38. John Herman Randall, The Career of Philosophy, vol. 1, From the Middle Ages to the Enlightenment (New York: Columbia University Press, 1962), 371–72.
39. John Locke, An Essay Concerning Human Understanding, ed. A. C. Fraser (Oxford: Clarendon Press, 1894), II, i, 2–5, quoted in W. T. Jones, A History of Western Philosophy, vol. 3, Hobbes to Hume (New York: Harcourt, Brace and World, 1969), 245.
40. Scruton, Short History of Modern Philosophy, 85.
41. Locke, Essay, II, v, 1. Quoted in W. T. Jones, A History of Western Philosophy, vol. 3, Hobbes to Hume (New York: Harcourt, Brace and World, 1969), 247.
42. Alex Tuckness, “Locke’s Political Philosophy,” Stanford Encyclopedia of Philosophy (Winter 2020), ed. Edward N. Zalta, https://plato.stanford.edu/archives/win2020/entries/locke-political/.
43. David Hume, An Enquiry Concerning the Human Understanding, ed. L. A. Selby Bigge (Oxford: Clarendon Press, 1894), VII, pts. 1 and 2, quoted in W. T. Jones, A History of Western Philosophy, vol. 3, Hobbes to Hume (New York: Harcourt, Brace and World, 1969), 316.
44. Immanuel Kant, Critique of Pure Reason, trans. Norman Kemp Smith, 2nd ed. (New York: St. Martin’s, 1965), 138; A 111.
45. W. T. Jones, A History of Western Philosophy, vol. 4, Kant and the Nineteenth Century(New York: Harcourt Brace Jovanovich, 1975), 113.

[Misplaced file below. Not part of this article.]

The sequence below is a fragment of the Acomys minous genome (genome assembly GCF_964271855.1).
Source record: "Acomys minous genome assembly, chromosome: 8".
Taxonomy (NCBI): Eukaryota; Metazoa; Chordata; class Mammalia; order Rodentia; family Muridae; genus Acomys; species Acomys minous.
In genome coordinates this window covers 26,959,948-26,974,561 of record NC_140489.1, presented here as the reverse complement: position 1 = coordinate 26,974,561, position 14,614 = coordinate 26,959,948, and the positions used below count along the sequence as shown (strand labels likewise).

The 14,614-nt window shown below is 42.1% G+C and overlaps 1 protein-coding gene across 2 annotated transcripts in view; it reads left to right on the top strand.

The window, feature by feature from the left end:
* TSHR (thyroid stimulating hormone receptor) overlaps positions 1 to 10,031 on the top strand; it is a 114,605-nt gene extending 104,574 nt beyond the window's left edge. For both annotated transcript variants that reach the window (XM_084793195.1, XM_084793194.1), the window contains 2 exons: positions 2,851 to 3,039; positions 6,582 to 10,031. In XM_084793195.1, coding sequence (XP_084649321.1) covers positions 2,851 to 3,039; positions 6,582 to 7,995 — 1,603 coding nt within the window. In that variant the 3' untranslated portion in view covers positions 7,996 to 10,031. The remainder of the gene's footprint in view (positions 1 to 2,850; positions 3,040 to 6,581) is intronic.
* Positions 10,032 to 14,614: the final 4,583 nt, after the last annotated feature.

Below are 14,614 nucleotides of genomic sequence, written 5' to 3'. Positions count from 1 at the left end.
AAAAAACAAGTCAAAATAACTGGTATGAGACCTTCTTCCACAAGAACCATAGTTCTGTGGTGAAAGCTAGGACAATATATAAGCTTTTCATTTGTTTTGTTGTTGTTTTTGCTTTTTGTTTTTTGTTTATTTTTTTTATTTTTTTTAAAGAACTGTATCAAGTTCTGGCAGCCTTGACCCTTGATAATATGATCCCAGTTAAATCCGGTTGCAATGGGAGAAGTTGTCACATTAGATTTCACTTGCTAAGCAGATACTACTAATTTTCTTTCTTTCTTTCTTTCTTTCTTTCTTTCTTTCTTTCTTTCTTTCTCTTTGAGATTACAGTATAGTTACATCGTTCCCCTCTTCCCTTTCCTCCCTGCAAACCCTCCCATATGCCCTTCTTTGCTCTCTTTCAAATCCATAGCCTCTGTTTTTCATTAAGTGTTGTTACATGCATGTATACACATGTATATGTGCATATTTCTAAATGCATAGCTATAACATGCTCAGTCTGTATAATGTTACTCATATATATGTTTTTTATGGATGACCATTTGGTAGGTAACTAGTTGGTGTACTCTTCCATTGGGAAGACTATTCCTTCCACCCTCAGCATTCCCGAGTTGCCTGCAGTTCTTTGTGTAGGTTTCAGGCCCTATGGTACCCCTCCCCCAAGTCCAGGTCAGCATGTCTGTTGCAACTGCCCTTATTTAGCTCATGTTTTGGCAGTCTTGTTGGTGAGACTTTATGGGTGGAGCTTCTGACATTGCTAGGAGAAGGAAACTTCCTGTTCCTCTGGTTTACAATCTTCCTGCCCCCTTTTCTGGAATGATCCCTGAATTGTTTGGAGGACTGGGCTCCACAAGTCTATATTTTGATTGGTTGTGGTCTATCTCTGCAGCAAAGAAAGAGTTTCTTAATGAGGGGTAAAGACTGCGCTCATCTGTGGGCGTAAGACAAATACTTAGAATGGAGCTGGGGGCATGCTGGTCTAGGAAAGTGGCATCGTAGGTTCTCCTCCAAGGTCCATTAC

46. Leonard Peikoff, A History of Modern Philosophy, lecture course, lecture 3.
47. Jones, Kant and the Nineteenth Century, 70.
48. Jones, Kant and the Nineteenth Century, 114.
49. Russell, A History of Western Philosophy, 731.
50. G. W. F. Hegel, The Phenomenology of Mind, trans. J. B. Baillie (New York: Harper Torchbook, 1967), 79.
51. A question can certainly be raised in this regard: If the Absolute is one, how can it be constructed variously in different societies? Hegel claims that the Absolute develops by the resolution of clashing claims, by integrating contradictions into a broader unity. This is accomplished, as stated, by the advancement of human knowledge. The more knowledge we gain, the more the Absolute learns about itself. The Absolute achieves full self-knowledge in the philosophy of Hegel, in which all distinctions and conflicting claims are integrated into a realization of the oneness of reality. For all of Hegel’s claims to rationality, there is an undeniable mysticism to his philosophy.
52. G. W. F. Hegel, Philosophy of Right, trans. Alan White (Indianapolis: Hackett, 2002), 66.
53. Karl Marx and Friedrich Engels, The Communist Manifesto, reprinted in The Marx-Engels Reader, ed. Robert Tucker (New York: Norton , 1972), 335.
54. Ludwig von Mises, Human Action (Chicago: Regnery, 1966), 75.
55. Stephen Hicks, Explaining Postmodernism: Skepticism and Socialism from Rousseau to Foucault (Ockham’s Razor Press, 2011), 17.
56. Hicks, Explaining Postmodernism, 6.
57. Leonard Peikoff, Objectivism: Philosophy of Ayn Rand (New York: Meridian, 1993), 42; Leonard Peikoff, A History of Ancient Philosophy, lecture course, lecture 12.
58. Ayn Rand, Introduction to Objectivist Epistemology (New York: Mentor, 1979), 15.
59. Peikoff, Objectivism: Philosophy of Ayn Rand, 83.
60. Rand, Introduction to Objectivist Epistemology, 41.
61. Andrew Bernstein, “Heroes of Great Literature,” The Objective Standard 14, no. 1 (Spring 2019): 16.
62. Ayn Rand, The Virtue of Selfishness (New York: Signet, 1964), 22.
63. Rand, Virtue of Selfishness, 23.